Why bother? The tangle makes diagnosis of hardware issues extremely difficult. If a drive disappears from the desktop, is it because it is unplugged, or did the USB cable detach, or is it a more serious problem?

The other issue is fire prevention. Somehow a knot of electrical cords seems hazardous, although circuit breakers would presumably trip before the whole house is engulfed. 

One issue seems to be that the power lines and the cables want to go in different directions. All of the plugs want to go to the power strip, while the cables seek a firewire hub,  a usb hub, the back of the computer, speakers, or the desk top. (The real desk top, the piece of wood holding up the computer).

The other problem is that the cords are too long. This would not be a drawback unless you're working in an room the size of a broom closet and all of the component are on top of each other. A six-foot cable connecting components that are 18-inches apart leaves a lot of extra cord available for a tangle.

The collected wires seem to want to tangle. A straightened out set of wires can turn into a jumble if you look away for a second.

Consequently, the non-tangle strategies involve bundling and shortening. "Bundling" here means wrapping wires into loops and then either putting a rubber band around them, or sticking them inside a plastic cable tube. 

We all remember from physics that moving a wire through a magnetic field generates a current, and that sending an alternating current through a wire creates a magnetic field. This is how electric motors, transformers, and many other devices work. It's called induction.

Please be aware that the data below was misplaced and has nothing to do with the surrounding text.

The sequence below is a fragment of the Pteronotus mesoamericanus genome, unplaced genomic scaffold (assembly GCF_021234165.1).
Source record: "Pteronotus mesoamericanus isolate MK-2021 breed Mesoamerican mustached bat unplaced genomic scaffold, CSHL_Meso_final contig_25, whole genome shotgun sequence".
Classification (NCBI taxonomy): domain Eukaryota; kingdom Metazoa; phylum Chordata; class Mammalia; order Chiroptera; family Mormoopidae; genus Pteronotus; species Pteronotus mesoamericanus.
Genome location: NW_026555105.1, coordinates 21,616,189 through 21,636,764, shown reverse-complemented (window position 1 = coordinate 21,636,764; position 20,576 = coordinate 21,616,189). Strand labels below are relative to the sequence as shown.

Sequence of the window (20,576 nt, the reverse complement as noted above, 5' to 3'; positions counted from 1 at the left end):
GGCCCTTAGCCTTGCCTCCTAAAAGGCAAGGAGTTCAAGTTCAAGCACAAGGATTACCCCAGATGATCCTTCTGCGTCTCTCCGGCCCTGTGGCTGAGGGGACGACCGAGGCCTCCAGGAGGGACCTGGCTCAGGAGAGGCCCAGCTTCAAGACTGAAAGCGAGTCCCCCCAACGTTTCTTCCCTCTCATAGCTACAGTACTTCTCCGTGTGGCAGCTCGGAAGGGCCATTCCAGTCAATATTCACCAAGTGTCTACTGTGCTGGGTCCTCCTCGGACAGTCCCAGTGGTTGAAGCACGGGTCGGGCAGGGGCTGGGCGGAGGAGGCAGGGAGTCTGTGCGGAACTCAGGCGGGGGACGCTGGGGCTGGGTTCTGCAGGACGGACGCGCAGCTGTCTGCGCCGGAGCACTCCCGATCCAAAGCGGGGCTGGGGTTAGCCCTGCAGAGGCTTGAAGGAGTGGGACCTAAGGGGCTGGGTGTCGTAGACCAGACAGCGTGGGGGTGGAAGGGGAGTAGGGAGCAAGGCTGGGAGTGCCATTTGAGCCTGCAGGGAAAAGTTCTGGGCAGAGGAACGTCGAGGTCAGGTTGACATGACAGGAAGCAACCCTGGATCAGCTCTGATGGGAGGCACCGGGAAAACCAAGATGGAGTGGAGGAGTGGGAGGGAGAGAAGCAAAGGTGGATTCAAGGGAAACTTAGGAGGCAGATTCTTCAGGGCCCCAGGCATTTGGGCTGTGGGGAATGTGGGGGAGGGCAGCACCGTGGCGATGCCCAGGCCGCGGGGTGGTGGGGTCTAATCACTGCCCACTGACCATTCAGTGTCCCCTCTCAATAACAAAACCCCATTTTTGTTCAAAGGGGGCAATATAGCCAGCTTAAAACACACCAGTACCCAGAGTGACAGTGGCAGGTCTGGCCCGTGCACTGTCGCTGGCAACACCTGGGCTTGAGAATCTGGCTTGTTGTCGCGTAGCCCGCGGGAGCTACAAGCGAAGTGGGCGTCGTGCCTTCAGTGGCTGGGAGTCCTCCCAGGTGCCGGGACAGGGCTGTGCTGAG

The question, then, is, are all of those knots of cable under the desk radiating magnetic fields, and if so, what potential effect could that have on how the hard drives, and all the rest, function. Perhaps the wires are supposed to be in a tangle to prevent this from happening.

One of these bundles will make a cheap compass deflect a little bit.  So the confined wires are creating magnetic fields of some intensity. Is the person sitting at the desk unknowingly bathing in several electromagnetic fields? What if Paul Brodeur was right? 

We know that it is possible to make a fluorescent tube glow if you hold one on the ground under high voltage wires. Is the field from the wires creating a current in the tube? Let's put all of these questions aside for a moment.

Shouldn't there be a formal way of  laying out a configuration of wires in such a manner that you're not inadvertently creating transformers under your desk? Algebraic geometry anyone? Matrices? Functions? 

So, you can see that trial and error is the least complicated way forward. Or so it would seem. 
See all of those diagrams? Or attempted diagrams?

How can you find a solution when you can't even figure out the problem. Let's hope the house doesn't burn down.